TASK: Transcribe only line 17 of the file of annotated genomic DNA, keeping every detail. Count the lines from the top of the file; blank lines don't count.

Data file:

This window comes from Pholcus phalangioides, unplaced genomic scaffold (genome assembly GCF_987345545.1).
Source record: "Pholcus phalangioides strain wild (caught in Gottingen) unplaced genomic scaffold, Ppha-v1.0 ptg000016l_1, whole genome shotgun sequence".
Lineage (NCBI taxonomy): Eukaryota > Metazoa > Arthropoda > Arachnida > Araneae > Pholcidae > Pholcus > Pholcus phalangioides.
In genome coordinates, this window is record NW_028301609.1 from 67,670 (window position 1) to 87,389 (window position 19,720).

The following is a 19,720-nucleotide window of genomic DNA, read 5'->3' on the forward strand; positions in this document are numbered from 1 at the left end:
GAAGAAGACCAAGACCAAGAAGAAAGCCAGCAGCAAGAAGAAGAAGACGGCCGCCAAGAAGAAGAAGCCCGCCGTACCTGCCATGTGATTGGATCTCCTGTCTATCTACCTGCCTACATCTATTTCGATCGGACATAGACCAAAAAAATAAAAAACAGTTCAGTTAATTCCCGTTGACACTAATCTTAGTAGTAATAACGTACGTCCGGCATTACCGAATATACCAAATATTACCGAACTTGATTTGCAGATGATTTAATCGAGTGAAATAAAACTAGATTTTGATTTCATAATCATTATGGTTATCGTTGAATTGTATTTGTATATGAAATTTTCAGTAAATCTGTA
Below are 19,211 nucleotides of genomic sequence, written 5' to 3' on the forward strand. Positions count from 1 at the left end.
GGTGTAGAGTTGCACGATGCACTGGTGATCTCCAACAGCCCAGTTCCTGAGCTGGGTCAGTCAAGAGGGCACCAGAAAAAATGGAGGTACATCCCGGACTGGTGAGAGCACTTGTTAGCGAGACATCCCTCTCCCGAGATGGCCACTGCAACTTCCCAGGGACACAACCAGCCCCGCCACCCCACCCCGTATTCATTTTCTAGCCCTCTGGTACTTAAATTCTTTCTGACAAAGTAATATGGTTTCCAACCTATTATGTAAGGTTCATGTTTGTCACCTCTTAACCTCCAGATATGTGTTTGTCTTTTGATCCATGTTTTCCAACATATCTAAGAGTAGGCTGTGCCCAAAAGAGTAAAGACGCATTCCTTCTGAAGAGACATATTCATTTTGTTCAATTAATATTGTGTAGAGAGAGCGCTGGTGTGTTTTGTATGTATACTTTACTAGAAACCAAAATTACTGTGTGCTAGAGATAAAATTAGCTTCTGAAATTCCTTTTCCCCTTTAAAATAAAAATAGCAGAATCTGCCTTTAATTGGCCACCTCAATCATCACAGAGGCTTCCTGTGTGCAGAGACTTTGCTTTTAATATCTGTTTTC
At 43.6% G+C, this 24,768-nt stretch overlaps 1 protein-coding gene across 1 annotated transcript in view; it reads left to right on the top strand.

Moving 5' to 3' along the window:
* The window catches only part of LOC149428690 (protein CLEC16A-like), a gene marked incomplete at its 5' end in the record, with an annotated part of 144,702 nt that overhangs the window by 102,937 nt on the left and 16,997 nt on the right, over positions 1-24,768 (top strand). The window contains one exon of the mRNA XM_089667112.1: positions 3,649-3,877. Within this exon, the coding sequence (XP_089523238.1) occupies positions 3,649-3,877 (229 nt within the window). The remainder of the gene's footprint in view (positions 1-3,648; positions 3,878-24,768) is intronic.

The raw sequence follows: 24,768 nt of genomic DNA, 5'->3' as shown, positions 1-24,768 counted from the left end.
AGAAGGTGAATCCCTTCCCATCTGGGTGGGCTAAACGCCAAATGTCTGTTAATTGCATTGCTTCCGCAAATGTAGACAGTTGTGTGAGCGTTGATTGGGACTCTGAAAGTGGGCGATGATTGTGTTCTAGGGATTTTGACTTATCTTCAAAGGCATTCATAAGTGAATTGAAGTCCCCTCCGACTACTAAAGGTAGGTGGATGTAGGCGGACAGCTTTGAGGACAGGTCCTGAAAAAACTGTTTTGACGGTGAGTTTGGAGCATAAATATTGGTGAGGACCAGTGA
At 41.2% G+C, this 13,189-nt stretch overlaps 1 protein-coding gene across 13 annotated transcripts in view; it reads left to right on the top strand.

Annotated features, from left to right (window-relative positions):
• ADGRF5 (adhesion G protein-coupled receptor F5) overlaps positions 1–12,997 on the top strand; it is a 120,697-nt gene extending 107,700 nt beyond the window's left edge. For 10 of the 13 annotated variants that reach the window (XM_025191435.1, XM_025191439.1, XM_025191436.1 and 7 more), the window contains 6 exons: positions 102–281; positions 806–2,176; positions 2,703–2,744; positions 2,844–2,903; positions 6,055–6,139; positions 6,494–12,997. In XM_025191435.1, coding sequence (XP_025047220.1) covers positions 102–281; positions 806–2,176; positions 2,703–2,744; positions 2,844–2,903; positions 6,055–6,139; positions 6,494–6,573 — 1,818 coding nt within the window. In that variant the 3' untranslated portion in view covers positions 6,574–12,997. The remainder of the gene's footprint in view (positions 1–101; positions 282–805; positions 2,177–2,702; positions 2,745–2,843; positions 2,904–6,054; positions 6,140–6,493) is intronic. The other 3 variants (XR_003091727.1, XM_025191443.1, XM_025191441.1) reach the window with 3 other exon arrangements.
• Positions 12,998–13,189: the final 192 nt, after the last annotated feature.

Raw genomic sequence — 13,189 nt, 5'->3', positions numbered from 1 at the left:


• Positions 12,998–13,189: the final 192 nt, after the last annotated feature.